Why North Korean Missile Tests Threaten the United States

After decades of rising tension on the Korean Peninsula, relations with North Korea have reached a fever pitch in the first 100 days of the Trump Administration. Repeated missile tests and military parades to celebrate national holidays are not uncommon in the Democratic People’s Republic of Korea (DPRK). The U.S. response, however, has changed significantly from years past.

At its core, U.S. posture toward the DPRK looks consistent with past administrations: a combination of economic and financial sanctions, defense support for regional U.S. allies such as South Korea and Japan, and an attempt to persuade China to apply political and economic pressure to change North Korean behavior, with the ultimate goal of getting to the negotiating table to find a diplomatic solution rather than regime change or a preemptive strike.

What is different under the Trump Administration is a matter of degree. The administration has ratcheted up the rhetoric on every prong of the North Korea strategy. Declaring an end to the policy of “strategic patience,” the Trump Administration talks openly about a kinetic military option in North Korea and has deployed an aircraft carrier and strike group to the waters off the Korean Peninsula.

All of this raises questions about why North Korean missile tests threaten the United States. The DPRK is estimated to maintain an arsenal of more than 1,000 missiles of varying ranges. A missile is only a delivery mechanism; the payload could be anything from a satellite to a weapon—or a nuclear warhead.

There are four main aspects of the North Korean threat to America, outlined below.

1) Regional Allies

First, the proximity of strong American allies to North Korea puts U.S. interests at stake. The United States has long-standing defense treaties with both South Korea and Japan. These treaties stipulate that an attack on either country would present a danger to the United States—and they require the U.S. action in defense of South Korea or Japan, if attacked. America’s global leadership is largely based on its system of alliances, and meeting mutual defense treaty obligations is at the core of this system. Early in his administration, President Trump has recognized this reality and dialed back some of his comments as a candidate, emphasizing the importance of U.S. commitments to countries like South Korea and Japan in Asia as well as the NATO alliance in Europe.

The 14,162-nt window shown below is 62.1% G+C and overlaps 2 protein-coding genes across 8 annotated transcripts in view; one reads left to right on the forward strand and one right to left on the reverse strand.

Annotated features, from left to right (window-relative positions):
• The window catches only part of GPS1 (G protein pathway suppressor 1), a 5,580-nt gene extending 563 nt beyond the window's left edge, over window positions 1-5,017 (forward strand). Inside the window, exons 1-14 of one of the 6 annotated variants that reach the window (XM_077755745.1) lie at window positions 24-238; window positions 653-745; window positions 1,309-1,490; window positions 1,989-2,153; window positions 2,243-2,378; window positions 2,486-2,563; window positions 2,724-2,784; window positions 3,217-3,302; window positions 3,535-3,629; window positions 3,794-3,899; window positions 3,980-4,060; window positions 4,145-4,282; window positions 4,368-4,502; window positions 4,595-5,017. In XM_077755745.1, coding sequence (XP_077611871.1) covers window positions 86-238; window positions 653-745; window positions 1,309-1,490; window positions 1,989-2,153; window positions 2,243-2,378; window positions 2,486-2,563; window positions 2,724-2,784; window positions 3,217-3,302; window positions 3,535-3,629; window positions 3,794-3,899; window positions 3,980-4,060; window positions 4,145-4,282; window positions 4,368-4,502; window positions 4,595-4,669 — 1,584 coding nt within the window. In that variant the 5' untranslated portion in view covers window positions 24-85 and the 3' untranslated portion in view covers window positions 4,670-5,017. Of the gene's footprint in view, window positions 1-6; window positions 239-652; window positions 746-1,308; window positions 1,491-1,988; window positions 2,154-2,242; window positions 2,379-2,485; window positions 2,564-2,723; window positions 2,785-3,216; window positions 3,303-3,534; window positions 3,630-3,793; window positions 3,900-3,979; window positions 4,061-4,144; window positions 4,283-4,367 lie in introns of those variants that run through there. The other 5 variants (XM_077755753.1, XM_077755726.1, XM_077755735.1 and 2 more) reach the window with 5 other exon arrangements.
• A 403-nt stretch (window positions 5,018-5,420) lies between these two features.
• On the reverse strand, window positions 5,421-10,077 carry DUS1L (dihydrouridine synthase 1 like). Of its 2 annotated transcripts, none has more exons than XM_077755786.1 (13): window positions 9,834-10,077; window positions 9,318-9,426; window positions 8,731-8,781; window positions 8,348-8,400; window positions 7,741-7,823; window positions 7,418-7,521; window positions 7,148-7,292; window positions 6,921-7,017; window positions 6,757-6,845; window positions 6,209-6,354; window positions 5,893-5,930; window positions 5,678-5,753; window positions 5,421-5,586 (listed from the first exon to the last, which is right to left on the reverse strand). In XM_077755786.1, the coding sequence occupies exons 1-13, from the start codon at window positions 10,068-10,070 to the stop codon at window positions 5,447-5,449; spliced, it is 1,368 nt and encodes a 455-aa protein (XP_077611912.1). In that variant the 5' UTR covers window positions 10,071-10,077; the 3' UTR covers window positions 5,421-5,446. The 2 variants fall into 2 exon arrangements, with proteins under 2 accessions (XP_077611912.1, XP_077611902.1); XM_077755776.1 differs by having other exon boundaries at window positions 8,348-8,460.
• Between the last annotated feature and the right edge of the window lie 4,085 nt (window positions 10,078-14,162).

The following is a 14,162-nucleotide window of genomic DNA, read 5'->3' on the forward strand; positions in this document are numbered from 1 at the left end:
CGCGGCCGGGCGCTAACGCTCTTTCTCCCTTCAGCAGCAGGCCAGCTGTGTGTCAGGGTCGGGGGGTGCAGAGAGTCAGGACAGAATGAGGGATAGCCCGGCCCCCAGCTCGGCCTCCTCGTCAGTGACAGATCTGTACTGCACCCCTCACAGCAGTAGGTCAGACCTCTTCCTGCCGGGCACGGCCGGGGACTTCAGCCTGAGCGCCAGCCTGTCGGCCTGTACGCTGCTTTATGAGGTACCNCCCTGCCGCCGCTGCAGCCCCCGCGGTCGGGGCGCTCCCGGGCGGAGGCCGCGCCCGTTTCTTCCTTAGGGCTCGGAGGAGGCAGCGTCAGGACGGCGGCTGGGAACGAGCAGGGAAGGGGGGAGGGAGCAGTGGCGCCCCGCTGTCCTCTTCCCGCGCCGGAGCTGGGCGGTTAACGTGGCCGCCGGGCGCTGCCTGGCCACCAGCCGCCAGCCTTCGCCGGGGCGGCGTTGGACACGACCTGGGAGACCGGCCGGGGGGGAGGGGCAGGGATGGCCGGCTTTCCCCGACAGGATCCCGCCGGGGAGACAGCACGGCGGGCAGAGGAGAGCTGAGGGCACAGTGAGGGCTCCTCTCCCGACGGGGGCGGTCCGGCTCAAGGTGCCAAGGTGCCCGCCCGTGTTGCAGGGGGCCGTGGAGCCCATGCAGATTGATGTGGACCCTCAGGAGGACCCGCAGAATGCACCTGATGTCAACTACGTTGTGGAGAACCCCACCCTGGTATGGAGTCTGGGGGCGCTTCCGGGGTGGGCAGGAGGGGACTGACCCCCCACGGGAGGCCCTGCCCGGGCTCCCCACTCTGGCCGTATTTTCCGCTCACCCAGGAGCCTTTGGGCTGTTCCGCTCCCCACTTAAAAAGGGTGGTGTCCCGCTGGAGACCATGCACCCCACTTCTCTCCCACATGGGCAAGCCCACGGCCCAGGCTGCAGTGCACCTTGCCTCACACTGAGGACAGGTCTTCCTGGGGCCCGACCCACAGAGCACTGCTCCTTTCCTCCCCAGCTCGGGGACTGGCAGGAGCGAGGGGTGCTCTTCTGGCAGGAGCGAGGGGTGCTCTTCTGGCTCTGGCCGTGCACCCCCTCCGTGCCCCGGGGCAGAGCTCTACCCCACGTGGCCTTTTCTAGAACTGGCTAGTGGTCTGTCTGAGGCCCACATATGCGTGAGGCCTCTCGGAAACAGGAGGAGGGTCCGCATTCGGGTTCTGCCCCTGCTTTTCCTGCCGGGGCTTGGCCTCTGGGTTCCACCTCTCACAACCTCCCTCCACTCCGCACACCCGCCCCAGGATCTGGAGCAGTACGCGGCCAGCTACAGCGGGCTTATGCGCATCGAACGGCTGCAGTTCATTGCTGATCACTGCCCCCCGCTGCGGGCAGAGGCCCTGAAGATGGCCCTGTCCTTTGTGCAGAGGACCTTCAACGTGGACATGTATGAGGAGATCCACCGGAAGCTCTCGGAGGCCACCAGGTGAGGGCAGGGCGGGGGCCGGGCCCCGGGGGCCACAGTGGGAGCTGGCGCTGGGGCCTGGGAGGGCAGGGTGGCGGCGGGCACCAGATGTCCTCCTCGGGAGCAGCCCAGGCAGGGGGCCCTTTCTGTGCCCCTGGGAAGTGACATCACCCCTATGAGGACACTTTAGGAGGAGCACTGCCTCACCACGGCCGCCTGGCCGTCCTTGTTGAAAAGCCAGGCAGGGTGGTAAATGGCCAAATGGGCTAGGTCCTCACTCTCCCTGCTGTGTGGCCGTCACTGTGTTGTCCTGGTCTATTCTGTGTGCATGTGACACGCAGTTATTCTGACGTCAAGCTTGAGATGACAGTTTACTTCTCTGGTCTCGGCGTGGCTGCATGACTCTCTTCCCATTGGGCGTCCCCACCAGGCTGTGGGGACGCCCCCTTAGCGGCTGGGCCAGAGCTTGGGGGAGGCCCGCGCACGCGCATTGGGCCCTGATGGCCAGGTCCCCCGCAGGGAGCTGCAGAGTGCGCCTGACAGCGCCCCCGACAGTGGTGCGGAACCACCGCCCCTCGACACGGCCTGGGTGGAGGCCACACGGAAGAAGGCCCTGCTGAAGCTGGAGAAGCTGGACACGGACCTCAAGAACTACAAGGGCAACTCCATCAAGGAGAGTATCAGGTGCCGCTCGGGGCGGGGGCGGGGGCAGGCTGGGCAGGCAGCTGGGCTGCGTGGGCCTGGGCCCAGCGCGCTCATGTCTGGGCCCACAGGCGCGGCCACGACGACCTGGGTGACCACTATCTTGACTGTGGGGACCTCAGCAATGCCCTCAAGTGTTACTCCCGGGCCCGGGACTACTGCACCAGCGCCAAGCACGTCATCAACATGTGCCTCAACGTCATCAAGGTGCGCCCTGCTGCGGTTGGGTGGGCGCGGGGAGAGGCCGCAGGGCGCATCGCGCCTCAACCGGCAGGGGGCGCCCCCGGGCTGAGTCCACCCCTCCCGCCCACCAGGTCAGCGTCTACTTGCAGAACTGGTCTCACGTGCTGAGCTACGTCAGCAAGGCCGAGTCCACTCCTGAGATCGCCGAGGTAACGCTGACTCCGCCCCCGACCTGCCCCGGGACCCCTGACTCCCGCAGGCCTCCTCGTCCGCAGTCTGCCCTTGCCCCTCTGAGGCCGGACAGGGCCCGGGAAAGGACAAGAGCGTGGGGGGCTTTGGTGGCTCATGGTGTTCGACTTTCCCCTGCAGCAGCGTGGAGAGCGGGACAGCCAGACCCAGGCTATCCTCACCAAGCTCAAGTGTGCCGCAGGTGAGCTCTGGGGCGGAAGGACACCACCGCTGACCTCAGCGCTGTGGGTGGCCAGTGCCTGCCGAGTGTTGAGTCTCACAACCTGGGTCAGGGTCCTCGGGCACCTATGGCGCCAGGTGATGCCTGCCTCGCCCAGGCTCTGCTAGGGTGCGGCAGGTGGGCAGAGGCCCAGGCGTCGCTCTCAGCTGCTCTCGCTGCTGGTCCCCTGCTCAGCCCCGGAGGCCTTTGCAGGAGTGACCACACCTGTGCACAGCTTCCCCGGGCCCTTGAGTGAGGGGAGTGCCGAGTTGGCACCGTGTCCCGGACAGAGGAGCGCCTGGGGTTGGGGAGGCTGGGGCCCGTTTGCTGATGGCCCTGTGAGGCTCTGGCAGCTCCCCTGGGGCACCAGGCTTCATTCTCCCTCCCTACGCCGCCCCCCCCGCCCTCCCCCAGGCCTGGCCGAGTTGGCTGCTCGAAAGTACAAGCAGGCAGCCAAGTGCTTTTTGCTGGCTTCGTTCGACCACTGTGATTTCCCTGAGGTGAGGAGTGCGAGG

2) U.S. Military

Second, the presence of U.S. military bases, assets, and troops in Northeast Asia puts American lives and matériel at direct risk. The mutual defense treaties with South Korea and Japan also establish provisions to station American military forces in those countries. Currently, South Korea and Japan host over 75,000 U.S. troops. North Korea’s short-range missiles have the capability to reach up to 300 miles, giving the DPRK the ability to strike any part of South Korea’s territory, including any of the U.S. military bases there. With a range of over 600 miles, North Korea’s medium-range missiles are capable of reaching Japan. North Korea announced that a recent round missile launches were specifically intended as practice for striking U.S. bases in Japan.

3) U.S. Homeland

Third, as North Korea’s ballistic missile capability increases, there is the potential that the country could launch a missile able to reach the U.S. homeland. An intercontinental ballistic missile (ICBM) would give North Korea the capability to strike targets thousands of miles away. The West Coast of the United States is just over 5,000 miles away from North Korea. While the DPRK has never tested an ICBM, the country has three times in recent years tested multi-stage ballistic missiles with an estimated range of between 3,000 and 9,000 miles. All three tests failed. However, North Korea has twice successfully launch satellites into orbit with a rocket technology similar to an ICBM. Many experts believe these rocket launches are ballistic missile tests in disguise.

4) Nuclear Program

Finally, the North Korean missile program clearly threatens U.S. interests with the prospect of a nuclear payload. The DPRK has conducted five nuclear tests since 2006. The pace of these tests appears to be increasing, with two tests in 2016 alone. North Korea’s most recent nuclear test was the biggest one yet, with a yield initially reported to be 10 kilotons and later estimates ranging from 20 to 30 kilotons. (The bomb that the United States dropped on Hiroshima during World War II yielded 15 kilotons.) The real threat is the combination of North Korea’s nuclear program and its missile capability. DPRK officials claim to have developed the capability to mount a nuclear warhead on a ballistic missile, and the South Korean government has assessed this to be true.

Fundamentally, a bellicose North Korea threatens peace, stability, and security in the Asia-Pacific region. With its repeated missile launches and nuclear tests, North Korea represents a serious threat to the U.S. interests, including regional allies, deployed troops, and even the homeland.